Traveling for Business? Here’s What You Need to Know

by | Jul 17, 2022 | Biz Taxes, General Info | 0 comments

Hotel stays, airfare tickets, public transportation costs — it all adds up fast when you’re traveling. The good news is, as a business traveler, you may be able offset some of those expenses by claiming business travel deductions when you file your tax return. Not everything qualifies, however, so be sure you know some of the details.

What Can You Deduct?

Business travel deductions are available when employees must travel away from their main place of work for business reasons. The travel period must be substantially longer than an ordinary day’s work and include a need for sleep or rest to meet the demands of the work while away. Keep in mind:

  • Travel expenses must be “ordinary and necessary.” They cannot be lavish, extravagant or for personal purposes.
  • Employers can deduct travel expenses paid or incurred during a temporary work assignment if the assignment length does not exceed one year.
  • Travel expenses for conventions are deductible if attendance benefits the business (note: there are special rules for conventions held outside North America).

Deductible travel expenses can include the cost of:

  • Travel by airplane, train, bus or car between your home and your business destination.
  • Fares for taxis or other types of transportation between an airport or train station to a hotel, from a hotel to a work location.
  • Shipping of baggage and sample or display material between regular and temporary work locations.
  • Using a personally owned car for business (including increased mileage rates).
  • Lodging and non-entertainment-related meals.
  • Dry cleaning and laundry.
  • Business calls and communication.
  • Tips paid for services related to any of these expenses.
  • Other similar ordinary and necessary expenses related to the business travel.

Claiming Travel Expense Deductions

If you are traveling at the request of your employer, then your employer will most likely reimburse you for any expenses not already covered. In this case, you cannot also claim a deduction for the costs incurred. If you are self-employed and traveling for business, you can deduct travel expenses on Form 1040, Schedule C: Profit or Loss From Business, Sole Proprietorship. Farmers can use Form 1040, Schedule F: Profit or Loss From Farming. National Guard or military reserve servicemembers can claim a deduction for unreimbursed travel expenses paid during the performance of their duty.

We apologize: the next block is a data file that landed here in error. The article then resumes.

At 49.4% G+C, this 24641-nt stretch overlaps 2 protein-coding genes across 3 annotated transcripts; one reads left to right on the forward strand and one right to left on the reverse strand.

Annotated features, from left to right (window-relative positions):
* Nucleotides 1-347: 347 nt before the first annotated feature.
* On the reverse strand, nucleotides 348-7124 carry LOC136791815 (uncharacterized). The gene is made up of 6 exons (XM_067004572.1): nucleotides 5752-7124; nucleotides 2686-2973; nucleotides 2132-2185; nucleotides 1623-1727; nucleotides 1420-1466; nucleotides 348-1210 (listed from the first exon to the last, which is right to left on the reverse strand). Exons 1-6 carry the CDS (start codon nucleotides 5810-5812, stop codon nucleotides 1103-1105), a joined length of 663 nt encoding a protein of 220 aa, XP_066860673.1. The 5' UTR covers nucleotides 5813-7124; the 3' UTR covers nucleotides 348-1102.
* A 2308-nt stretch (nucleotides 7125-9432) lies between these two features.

Whatever your situation, make good recordkeeping a priority. Well-organized records and copies of receipts, canceled checks and other documents make it easier to prepare your tax return and support your deductions. If you have any questions about what is or is not deductible, please don’t hesitate to contact us at 706-632-7850.

Did You Get Your GA Tax Rebate?

More than 2.5 million Georgia tax refunds have been issued so far. That’s 90% sent out since May, with more coming by next month. Announced in March, eligible Georgians received up to $250 for single filers, $375 for heads of household or $500 for married couples filing jointly.

If you have not yet received the rebate, you may not be eligible (or you may not have noticed it was direct deposited into your account). The refund is only available to residents who filed Georgia tax returns for both the 2020 and 2021 tax years.

IRS Online Account Provides Valuable Info

If you sign up for an IRS Online Account, you’ll have easy access to your tax account information, including balance, payments, tax records and more.

For example, you can view:

  • Key information from your most recent tax return.
  • Your payment history.
  • Any payoff amount (updated daily).
  • The balance for each tax year for which you owe taxes.
  • Payment plan details, if applicable.
  • Digital copies of select IRS notices.
  • Economic Impact Payments, if applicable.
  • Your current address on file.

You can also use your Online Account to:

  • Select an electronic payment option.
  • Set up an online payment agreement.
  • Access tax records and transcripts.
  • Approve and electronically sign Power of Attorney and Tax Information Authorization requests from your tax professional.